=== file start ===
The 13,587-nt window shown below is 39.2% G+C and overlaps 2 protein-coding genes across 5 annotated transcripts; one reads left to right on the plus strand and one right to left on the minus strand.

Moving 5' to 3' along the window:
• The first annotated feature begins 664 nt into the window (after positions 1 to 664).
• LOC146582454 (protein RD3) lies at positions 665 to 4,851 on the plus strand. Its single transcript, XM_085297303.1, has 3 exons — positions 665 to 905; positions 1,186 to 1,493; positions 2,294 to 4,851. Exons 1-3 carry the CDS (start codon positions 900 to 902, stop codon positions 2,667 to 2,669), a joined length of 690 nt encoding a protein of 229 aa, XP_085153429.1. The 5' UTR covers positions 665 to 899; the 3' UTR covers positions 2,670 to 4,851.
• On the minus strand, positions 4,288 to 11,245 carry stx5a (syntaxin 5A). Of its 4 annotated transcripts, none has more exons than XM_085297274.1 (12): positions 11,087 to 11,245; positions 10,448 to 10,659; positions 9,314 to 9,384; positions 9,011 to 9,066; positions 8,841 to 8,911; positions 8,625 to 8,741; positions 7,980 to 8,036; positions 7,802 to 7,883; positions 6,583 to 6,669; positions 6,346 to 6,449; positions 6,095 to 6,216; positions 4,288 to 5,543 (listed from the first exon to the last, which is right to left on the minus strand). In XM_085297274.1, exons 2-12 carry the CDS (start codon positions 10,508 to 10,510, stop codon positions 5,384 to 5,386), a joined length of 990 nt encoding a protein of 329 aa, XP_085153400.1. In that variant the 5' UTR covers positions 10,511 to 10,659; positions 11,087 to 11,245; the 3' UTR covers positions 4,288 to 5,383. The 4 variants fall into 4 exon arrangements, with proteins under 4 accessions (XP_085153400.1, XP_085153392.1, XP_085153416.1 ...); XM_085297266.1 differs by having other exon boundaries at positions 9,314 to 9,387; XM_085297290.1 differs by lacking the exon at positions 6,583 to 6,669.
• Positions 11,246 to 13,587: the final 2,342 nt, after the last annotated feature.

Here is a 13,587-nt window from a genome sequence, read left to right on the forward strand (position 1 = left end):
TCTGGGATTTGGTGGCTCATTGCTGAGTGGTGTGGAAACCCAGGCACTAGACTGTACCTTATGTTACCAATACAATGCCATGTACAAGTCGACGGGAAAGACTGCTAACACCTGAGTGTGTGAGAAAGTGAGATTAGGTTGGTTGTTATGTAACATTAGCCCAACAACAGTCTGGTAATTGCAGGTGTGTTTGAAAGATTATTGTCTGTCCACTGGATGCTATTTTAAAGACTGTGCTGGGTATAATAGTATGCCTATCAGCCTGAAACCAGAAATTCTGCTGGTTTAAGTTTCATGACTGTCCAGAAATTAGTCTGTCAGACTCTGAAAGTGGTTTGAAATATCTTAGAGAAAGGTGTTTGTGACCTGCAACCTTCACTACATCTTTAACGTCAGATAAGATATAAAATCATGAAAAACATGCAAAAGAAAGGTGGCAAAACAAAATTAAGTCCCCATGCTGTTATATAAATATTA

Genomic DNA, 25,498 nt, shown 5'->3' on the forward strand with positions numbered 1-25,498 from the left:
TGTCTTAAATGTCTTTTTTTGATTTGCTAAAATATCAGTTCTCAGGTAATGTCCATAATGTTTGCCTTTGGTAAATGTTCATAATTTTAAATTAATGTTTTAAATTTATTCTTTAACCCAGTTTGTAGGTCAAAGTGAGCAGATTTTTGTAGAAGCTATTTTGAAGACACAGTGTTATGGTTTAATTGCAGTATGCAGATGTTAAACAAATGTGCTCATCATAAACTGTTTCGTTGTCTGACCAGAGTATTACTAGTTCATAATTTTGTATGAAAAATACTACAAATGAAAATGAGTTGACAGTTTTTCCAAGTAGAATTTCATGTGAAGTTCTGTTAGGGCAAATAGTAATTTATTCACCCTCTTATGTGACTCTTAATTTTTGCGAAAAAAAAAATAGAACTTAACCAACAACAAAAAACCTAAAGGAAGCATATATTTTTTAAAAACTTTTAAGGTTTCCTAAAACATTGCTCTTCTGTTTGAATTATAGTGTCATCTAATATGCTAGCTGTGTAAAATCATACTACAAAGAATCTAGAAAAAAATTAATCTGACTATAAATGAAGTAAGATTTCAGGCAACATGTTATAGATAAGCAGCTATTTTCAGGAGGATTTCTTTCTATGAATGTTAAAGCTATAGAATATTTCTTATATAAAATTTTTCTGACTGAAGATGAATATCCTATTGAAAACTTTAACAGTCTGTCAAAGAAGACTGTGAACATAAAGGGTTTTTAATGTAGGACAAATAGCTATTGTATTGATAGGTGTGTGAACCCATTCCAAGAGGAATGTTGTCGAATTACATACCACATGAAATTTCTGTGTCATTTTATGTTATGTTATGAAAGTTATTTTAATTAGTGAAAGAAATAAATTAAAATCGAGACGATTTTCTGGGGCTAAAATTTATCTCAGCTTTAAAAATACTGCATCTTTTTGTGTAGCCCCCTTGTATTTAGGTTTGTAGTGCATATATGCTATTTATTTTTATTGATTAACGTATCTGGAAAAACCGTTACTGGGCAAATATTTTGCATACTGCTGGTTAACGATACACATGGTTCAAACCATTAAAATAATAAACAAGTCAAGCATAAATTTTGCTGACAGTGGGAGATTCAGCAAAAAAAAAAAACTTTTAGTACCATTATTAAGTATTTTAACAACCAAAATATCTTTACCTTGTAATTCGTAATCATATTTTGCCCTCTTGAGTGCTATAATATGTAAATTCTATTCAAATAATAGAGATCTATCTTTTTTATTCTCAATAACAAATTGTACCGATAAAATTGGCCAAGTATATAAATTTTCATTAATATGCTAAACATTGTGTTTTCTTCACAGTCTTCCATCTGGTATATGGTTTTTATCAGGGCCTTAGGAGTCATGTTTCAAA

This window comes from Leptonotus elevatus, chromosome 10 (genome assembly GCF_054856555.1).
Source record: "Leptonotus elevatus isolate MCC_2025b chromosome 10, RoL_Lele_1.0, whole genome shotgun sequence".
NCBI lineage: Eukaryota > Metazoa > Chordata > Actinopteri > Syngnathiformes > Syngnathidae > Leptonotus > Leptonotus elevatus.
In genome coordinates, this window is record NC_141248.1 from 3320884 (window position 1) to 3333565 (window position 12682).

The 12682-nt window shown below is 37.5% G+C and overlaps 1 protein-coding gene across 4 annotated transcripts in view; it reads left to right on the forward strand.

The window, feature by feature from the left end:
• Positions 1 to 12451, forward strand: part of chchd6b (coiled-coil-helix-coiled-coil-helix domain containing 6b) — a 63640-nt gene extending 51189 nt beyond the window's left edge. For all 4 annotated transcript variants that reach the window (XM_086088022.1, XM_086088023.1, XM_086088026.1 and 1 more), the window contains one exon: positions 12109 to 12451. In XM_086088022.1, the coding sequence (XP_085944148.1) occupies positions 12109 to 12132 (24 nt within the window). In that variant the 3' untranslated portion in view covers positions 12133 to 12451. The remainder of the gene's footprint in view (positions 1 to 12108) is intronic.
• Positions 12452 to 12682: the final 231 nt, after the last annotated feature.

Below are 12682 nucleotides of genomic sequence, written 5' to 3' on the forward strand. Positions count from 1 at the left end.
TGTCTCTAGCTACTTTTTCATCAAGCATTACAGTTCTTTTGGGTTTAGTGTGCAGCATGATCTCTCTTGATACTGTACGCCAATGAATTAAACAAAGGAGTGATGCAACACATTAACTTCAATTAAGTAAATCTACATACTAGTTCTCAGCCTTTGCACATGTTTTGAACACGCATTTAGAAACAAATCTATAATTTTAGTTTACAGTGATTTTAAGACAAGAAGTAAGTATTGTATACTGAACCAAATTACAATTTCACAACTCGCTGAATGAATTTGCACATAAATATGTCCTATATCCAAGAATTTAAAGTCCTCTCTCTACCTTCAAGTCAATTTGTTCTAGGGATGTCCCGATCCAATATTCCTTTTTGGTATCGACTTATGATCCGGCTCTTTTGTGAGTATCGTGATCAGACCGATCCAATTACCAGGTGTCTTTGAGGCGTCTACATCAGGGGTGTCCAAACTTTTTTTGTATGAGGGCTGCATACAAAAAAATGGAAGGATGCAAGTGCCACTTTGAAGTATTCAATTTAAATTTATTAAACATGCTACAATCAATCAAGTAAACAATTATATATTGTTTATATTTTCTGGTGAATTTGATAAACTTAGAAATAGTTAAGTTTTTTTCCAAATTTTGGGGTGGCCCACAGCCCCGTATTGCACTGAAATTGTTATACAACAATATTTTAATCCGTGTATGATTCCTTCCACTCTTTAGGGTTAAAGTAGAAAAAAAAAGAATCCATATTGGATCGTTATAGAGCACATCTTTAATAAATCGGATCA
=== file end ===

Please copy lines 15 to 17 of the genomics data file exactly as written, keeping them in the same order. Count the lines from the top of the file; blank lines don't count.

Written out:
The 12682-nt window shown below is 37.5% G+C and overlaps 1 protein-coding gene across 4 annotated transcripts in view; it reads left to right on the forward strand.

The window, feature by feature from the left end:
• Positions 1 to 12451, forward strand: part of chchd6b (coiled-coil-helix-coiled-coil-helix domain containing 6b) — a 63640-nt gene extending 51189 nt beyond the window's left edge. For all 4 annotated transcript variants that reach the window (XM_086088022.1, XM_086088023.1, XM_086088026.1 and 1 more), the window contains one exon: positions 12109 to 12451. In XM_086088022.1, the coding sequence (XP_085944148.1) occupies positions 12109 to 12132 (24 nt within the window). In that variant the 3' untranslated portion in view covers positions 12133 to 12451. The remainder of the gene's footprint in view (positions 1 to 12108) is intronic.